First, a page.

Feeling Free and Judged
I knew that I would not stay and live in Iran from the age of fifteen. I loved my family and friends, but it was clear that I couldn’t become who I wanted to be there. Now, my brown leather shoes are as beautiful as my memories from my home country of Iran. When I wore them on my journey to Canada, their hard and inflexible sole felt uncomfortable. I have decided not to wear my brown leather shoes very much here. Wearing them just once in a while reminds me of who I was and how much has changed in my life.
I was born and raised along the Persian Gulf in South Iran. Summertime in my hometown was always extremely hot and humid, and I dreaded it. When I was little, we would drive seven hours to my mother’s hometown near the Zagros Mountains to escape the heat. We would visit my aunt and cousins, and I loved our holidays in that mountain town. It was always cool there in summer, and they never used their air conditioner. I could play outside with my cousins among grapevine trees on a summer day. I loved waking up early in the morning, feeling the cool breeze sweeping through open windows. It was as if the mountains themselves were inviting me to play as a child, free and light, dancing like a feather in the air.
When I was eighteen, I decided to study in Tehran, which has cooler weather. I wanted to escape the heat and start a new life. I enjoyed the feeling of independence, but I still couldn’t be who I yearned to be. Everything in society was monitored by the government, from my beliefs to what I wore or where I went. I was not rebellious, but one day, I knew it was time to be myself.
After I finished my studies in Tehran, I immigrated to Canada, but before this exciting trip, I went to a bazaar to buy a few items. I saw a pair of camel-coloured handmade leather shoes, which seemed perfect to wear on my flight to Canada. They looked beautiful. They were handmade, and the stitches reminded me of the Persian hand-woven carpets that covered the floor of each room in my house. These shoes had a simple design. They were modest and practical like the Iranian people.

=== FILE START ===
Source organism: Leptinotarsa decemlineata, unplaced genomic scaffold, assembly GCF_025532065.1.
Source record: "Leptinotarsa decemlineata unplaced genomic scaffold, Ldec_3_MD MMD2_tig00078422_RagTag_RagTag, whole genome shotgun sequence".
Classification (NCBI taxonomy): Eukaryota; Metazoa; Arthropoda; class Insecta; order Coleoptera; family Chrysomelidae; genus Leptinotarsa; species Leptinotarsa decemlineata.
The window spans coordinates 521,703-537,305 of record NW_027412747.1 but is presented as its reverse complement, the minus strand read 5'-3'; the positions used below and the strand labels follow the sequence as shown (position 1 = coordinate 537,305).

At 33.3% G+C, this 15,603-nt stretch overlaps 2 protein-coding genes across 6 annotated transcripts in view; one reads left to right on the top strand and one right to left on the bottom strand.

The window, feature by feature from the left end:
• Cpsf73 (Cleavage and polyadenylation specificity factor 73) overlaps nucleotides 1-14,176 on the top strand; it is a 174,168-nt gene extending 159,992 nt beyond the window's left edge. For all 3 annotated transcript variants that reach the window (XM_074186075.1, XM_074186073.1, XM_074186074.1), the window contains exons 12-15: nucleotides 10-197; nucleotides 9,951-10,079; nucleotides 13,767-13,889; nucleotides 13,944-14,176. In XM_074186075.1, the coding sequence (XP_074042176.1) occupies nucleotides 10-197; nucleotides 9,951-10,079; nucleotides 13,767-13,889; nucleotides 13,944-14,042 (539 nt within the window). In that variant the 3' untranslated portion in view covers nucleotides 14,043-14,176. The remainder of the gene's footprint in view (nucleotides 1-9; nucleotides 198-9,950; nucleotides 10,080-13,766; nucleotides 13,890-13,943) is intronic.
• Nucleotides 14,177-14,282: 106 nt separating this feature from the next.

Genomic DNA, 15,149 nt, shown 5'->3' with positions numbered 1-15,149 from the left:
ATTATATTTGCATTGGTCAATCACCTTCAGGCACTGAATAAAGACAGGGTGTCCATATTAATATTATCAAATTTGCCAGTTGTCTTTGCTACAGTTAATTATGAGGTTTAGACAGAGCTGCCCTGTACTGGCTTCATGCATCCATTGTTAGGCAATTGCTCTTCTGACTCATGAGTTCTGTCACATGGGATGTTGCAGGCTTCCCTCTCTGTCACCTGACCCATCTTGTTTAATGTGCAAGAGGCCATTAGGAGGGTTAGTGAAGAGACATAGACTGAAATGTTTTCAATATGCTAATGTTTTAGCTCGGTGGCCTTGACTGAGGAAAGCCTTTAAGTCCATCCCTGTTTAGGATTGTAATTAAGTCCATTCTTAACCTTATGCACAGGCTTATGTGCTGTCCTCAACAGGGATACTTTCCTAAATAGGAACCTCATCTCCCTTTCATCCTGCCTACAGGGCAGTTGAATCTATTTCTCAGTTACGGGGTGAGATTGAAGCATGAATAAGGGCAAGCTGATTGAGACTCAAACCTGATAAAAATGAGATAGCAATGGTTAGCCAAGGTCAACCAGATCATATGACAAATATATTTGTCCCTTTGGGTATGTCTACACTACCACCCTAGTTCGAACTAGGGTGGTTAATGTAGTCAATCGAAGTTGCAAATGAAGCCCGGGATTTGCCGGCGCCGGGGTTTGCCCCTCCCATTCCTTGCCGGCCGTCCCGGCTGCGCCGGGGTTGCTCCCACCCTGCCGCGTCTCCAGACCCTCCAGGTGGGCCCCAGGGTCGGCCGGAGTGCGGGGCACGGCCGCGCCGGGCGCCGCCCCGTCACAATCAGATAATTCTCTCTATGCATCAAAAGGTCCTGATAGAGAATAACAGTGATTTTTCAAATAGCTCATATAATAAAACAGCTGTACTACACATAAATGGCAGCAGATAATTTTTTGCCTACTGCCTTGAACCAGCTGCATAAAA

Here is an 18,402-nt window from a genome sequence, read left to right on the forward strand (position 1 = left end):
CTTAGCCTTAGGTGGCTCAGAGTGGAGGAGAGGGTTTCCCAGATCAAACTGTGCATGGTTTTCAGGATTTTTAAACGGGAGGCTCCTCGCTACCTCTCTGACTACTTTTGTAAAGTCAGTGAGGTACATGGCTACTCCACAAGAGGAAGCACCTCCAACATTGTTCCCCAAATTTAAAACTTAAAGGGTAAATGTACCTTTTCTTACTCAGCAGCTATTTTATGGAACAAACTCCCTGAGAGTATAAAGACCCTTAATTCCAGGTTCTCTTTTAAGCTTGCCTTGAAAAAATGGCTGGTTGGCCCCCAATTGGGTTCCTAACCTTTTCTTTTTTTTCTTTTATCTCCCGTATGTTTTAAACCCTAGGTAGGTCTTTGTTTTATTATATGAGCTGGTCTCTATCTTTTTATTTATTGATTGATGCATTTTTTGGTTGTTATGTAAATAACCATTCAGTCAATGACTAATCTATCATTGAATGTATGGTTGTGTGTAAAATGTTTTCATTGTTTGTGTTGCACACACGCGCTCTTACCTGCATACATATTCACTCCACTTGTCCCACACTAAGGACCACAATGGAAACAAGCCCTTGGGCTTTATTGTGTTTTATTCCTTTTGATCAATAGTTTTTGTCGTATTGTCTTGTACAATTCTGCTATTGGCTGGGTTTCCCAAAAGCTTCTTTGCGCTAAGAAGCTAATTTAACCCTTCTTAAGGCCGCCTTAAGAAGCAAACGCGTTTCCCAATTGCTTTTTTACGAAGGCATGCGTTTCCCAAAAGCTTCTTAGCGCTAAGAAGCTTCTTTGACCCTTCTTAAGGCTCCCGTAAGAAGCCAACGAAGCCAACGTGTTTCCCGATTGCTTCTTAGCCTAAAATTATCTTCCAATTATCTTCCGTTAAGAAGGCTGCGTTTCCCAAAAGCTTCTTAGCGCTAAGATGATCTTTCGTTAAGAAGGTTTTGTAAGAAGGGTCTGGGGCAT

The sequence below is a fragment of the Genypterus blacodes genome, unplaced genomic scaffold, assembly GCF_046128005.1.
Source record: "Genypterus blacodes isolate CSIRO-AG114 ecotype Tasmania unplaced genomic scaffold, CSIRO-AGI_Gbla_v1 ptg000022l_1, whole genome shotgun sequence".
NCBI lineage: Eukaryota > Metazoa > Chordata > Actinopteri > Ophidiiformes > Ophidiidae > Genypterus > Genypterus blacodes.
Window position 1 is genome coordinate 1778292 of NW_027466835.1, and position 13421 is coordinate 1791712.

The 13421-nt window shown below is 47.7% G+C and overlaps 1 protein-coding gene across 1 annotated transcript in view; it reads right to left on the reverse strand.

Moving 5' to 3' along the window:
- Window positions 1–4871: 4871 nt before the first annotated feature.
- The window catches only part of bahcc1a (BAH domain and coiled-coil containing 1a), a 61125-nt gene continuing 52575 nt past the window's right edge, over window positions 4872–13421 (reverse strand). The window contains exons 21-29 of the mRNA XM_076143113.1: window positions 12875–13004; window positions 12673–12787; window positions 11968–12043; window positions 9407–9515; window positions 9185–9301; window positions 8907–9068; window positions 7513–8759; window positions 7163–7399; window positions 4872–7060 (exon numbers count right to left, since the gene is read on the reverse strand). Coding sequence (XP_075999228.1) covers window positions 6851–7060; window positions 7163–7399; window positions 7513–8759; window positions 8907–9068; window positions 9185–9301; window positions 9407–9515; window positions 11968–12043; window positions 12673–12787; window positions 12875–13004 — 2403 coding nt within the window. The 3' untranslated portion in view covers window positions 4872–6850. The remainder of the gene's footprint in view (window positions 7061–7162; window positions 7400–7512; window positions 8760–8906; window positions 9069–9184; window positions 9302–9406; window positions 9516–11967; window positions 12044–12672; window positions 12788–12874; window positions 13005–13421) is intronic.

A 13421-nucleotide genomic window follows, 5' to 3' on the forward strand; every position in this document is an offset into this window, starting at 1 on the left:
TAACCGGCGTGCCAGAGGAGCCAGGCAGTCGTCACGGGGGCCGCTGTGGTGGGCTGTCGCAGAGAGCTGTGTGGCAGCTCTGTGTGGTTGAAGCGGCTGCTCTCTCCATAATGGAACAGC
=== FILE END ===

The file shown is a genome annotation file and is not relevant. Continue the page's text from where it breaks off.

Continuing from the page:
When I wore them on my journey to Canada, their hard and inflexible sole felt uncomfortable. With each step away from my country, I felt that I was not myself anymore. It was a familiar feeling to me. The hard sole of these Iranian handmade shoes limited my comfort and movement like the Iranian government limits the freedom of its people, something that always bothered me.
The first morning that I woke up in the Rocky Mountains, I felt as if I had returned to my childhood and the Zagros Mountains. I felt free again. My house blinds are always open. I can see outside and don’t need to protect myself from hot sunshine. Here, I can be the one who controls my own movement and direction of my journey in my new life.
I began watching the news in Canada, but I changed my mind. Everything was negative and judgemental about the Middle East, the area that I came from. It was sad to watch the news and read comments online about issues and people who live there. I could never find anything beautiful about the Middle East or Iranian people in the news. I thought, does it mean there is no beauty to show?
When I wore my brown leather shoes and immigrated, I never thought that people would judge me because of the country where I was born. Today I am a Canadian citizen, but people still ask me where I came from. I see their question from a narrow view of my country, and I wish I could change that.
Although I love them and they bring back memories, I have decided not to wear my brown leather shoes, with their hard sole, very often here. Wearing them just once in a while reminds me of who I was and how much has changed in my life.
NEDA MADANIAN immigrated to Waterloo, Canada, from Iran, in July 2011. Neda has a Bachelor’s Degree in Tourism Management, and she is very interested in Social Work Studies. In January 2013, she moved to Canmore, where she works for the Canmore Public Library. She enjoys living in the mountains and learning downhill and cross-country skiing. Neda is married and has a daughter.